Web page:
Lobby group welcomes new Ford and GM diesels
A lobby group has welcomed two major announcements from leading global manufacturers for new diesel options in light-duty vehicles at the Detroit show. Ford introduced a new three-litre diesel engine option for the 2018 F-150 pickup truck and GMC revealed a new (Opel) 1.6-litre turbodiesel engine option for its new 2018 GMC Terrain SUV.
"These announcements send a strong message that diesel remains an important option for meeting the future vehicle needs of US drivers," said Allen Schaeffer, executive director of the Diesel Technology Forum. "With light-duty pickup trucks and SUVs accounting for more than 63% of sales in 2016, the addition of new clean diesel options in these dominant sectors will go a long way toward boosting the diesel market share in the US.
"The Ford F-Series has been the best-selling pickup truck for an unprecedented 40 consecutive years. Having a new diesel version of the most popular vehicle in America is a major step forward for diesel's long-term future in the US and will offer pick-up truck customers another fuel-efficient choice.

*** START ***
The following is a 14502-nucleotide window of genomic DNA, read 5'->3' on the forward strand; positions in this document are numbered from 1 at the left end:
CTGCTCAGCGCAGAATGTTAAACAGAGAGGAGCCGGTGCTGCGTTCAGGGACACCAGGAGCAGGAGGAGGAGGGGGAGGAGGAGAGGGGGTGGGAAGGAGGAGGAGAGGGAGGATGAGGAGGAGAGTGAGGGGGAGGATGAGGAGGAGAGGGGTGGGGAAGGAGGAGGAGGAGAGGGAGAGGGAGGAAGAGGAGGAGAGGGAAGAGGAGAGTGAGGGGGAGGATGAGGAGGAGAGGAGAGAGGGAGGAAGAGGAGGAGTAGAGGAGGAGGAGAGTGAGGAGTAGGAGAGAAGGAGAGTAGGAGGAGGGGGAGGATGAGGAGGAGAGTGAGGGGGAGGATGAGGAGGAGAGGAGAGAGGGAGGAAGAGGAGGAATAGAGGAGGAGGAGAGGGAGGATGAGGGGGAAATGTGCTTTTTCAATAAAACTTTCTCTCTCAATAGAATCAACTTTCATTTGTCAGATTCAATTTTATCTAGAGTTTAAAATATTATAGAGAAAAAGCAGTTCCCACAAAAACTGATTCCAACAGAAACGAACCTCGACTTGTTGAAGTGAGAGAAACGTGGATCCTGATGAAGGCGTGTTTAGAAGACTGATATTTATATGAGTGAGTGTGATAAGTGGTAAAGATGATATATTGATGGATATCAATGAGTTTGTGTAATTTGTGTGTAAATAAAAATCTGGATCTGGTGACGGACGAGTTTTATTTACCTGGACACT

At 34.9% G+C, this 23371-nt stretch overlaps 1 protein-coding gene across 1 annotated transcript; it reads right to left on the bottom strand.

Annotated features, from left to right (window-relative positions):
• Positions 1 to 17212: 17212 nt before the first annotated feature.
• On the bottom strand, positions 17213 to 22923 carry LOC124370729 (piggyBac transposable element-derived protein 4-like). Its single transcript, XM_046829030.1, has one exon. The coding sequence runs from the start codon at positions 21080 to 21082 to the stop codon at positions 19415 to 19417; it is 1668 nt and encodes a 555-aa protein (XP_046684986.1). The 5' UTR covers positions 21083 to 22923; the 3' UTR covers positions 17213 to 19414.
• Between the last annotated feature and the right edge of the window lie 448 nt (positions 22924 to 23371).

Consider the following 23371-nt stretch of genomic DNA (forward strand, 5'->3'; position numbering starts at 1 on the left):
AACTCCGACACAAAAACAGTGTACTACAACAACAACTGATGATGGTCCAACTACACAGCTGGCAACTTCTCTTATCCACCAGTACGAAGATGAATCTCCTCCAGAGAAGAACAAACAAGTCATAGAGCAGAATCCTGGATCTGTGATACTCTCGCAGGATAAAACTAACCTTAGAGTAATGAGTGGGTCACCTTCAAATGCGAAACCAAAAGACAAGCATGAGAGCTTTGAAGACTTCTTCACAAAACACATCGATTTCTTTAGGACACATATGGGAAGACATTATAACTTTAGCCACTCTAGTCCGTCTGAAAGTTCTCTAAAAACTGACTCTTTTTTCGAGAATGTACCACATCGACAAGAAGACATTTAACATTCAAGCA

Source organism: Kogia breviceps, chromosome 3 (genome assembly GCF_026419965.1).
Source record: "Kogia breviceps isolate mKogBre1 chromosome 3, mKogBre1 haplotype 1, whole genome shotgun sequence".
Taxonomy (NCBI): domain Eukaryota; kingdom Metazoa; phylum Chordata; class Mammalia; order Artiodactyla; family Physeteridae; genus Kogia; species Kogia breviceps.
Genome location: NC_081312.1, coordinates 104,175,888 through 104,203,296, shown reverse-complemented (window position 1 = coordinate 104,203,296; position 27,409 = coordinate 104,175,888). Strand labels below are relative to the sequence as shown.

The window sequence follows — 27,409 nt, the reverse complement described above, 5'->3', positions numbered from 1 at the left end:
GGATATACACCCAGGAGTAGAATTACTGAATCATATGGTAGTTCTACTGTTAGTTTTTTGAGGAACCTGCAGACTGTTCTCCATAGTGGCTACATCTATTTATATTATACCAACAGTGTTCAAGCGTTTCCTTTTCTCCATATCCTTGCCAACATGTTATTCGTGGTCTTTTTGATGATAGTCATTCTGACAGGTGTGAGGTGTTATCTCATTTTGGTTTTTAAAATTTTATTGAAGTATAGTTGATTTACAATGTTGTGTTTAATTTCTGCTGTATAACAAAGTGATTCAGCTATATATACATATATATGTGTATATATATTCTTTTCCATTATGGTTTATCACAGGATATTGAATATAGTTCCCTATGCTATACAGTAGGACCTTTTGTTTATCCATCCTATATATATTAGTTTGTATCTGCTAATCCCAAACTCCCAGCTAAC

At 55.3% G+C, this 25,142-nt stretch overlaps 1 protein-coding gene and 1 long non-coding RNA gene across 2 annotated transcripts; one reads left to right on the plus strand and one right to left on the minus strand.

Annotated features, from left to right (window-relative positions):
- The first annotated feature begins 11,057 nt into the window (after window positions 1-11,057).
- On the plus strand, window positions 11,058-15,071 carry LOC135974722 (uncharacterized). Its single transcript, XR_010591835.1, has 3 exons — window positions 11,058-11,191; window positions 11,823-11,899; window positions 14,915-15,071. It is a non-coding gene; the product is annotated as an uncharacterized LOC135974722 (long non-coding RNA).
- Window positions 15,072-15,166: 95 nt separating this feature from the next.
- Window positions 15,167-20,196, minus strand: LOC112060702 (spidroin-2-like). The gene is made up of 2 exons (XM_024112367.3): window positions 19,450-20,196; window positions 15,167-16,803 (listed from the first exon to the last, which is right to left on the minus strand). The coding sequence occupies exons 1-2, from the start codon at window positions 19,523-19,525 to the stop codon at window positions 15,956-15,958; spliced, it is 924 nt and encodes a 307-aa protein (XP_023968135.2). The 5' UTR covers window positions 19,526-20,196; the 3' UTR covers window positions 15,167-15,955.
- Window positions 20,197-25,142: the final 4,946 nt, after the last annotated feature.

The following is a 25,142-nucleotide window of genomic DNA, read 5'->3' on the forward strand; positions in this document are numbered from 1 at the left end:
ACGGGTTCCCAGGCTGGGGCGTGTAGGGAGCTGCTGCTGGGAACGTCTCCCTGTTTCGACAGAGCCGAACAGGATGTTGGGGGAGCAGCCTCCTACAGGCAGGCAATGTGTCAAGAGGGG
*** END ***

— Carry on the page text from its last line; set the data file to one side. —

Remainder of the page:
"The compact SUV market is booming in the US and the new GMC Terrain diesel should be well-received by US drivers," Schaeffer added. "The Terrain has been a major component of GMC's growth in North America and should be extremely popular as the SUV market expands in the coming years."
Schaeffer reckons the F-150 and Terrain diesel options will be "embraced" by consumers along with the top-selling Mazda CX-5 and its highly anticipated Skyactiv-D diesel option coming in 2017, as well as a new diesel engine for Chevrolet's Equinox.
"With these new entries, an efficiency and performance race is emerging in the pick-up truck and crossover market segments, with strong 2016 performances by the Ram 1500 Ecodiesel, GMC Canyon and Chevrolet Colorado already on the books."
He added: "Much has been said about the viability of diesel in passenger cars, trucks and SUVs in the US in the wake of the 'dieselgate' emissions scandal. SUVs and light trucks largely carried the US diesel market in 2016 in addition to smaller numbers of luxury cars and SUV diesel options. While the 'dieselgate' scandal and loss of 13 vehicle choices resulted in a major decline in US vehicle sales in late 2015 and early 2016, cumulatively, 115,337 diesels were sold in the US last year, not including any of the domestic heavy-duty diesel pickup truck sales where diesel has over 10% of the market. Even with fewer vehicle choices for the U.S. market, coupled with delays in government product certifications, 2016 diesel vehicle sales have still regained about 20 percent of the market share formerly held by VW."